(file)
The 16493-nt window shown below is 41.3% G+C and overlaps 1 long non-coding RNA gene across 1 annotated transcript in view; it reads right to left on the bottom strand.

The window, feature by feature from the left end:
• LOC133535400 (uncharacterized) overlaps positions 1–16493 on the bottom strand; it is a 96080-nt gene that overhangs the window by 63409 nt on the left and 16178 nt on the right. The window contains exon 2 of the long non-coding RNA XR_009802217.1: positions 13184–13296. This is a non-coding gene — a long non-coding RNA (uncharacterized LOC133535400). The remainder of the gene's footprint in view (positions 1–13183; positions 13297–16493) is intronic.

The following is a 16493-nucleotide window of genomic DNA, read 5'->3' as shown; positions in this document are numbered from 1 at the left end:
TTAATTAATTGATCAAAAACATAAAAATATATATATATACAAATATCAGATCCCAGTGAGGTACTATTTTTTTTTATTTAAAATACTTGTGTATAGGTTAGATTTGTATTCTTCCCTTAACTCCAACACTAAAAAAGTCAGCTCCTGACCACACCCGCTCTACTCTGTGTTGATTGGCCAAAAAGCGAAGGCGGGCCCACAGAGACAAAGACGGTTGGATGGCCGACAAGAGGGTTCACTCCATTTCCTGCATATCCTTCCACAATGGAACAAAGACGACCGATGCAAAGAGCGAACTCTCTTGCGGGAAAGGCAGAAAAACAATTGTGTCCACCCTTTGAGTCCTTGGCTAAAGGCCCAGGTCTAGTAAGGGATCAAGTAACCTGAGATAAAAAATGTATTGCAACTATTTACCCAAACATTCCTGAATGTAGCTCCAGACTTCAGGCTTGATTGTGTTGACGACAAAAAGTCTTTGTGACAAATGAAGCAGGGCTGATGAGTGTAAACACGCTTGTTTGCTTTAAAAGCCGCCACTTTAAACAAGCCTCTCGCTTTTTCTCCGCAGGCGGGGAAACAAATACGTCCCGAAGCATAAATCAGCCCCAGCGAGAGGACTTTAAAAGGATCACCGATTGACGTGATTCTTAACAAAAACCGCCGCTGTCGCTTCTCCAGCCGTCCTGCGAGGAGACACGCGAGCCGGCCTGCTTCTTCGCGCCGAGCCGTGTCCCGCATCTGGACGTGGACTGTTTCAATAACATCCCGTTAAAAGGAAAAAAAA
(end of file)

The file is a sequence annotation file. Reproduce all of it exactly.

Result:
The 16493-nt window shown below is 41.3% G+C and overlaps 1 long non-coding RNA gene across 1 annotated transcript in view; it reads right to left on the bottom strand.

The window, feature by feature from the left end:
• LOC133535400 (uncharacterized) overlaps positions 1–16493 on the bottom strand; it is a 96080-nt gene that overhangs the window by 63409 nt on the left and 16178 nt on the right. The window contains exon 2 of the long non-coding RNA XR_009802217.1: positions 13184–13296. This is a non-coding gene — a long non-coding RNA (uncharacterized LOC133535400). The remainder of the gene's footprint in view (positions 1–13183; positions 13297–16493) is intronic.

The following is a 16493-nucleotide window of genomic DNA, read 5'->3' as shown; positions in this document are numbered from 1 at the left end:
TTAATTAATTGATCAAAAACATAAAAATATATATATATACAAATATCAGATCCCAGTGAGGTACTATTTTTTTTTATTTAAAATACTTGTGTATAGGTTAGATTTGTATTCTTCCCTTAACTCCAACACTAAAAAAGTCAGCTCCTGACCACACCCGCTCTACTCTGTGTTGATTGGCCAAAAAGCGAAGGCGGGCCCACAGAGACAAAGACGGTTGGATGGCCGACAAGAGGGTTCACTCCATTTCCTGCATATCCTTCCACAATGGAACAAAGACGACCGATGCAAAGAGCGAACTCTCTTGCGGGAAAGGCAGAAAAACAATTGTGTCCACCCTTTGAGTCCTTGGCTAAAGGCCCAGGTCTAGTAAGGGATCAAGTAACCTGAGATAAAAAATGTATTGCAACTATTTACCCAAACATTCCTGAATGTAGCTCCAGACTTCAGGCTTGATTGTGTTGACGACAAAAAGTCTTTGTGACAAATGAAGCAGGGCTGATGAGTGTAAACACGCTTGTTTGCTTTAAAAGCCGCCACTTTAAACAAGCCTCTCGCTTTTTCTCCGCAGGCGGGGAAACAAATACGTCCCGAAGCATAAATCAGCCCCAGCGAGAGGACTTTAAAAGGATCACCGATTGACGTGATTCTTAACAAAAACCGCCGCTGTCGCTTCTCCAGCCGTCCTGCGAGGAGACACGCGAGCCGGCCTGCTTCTTCGCGCCGAGCCGTGTCCCGCATCTGGACGTGGACTGTTTCAATAACATCCCGTTAAAAGGAAAAAAAA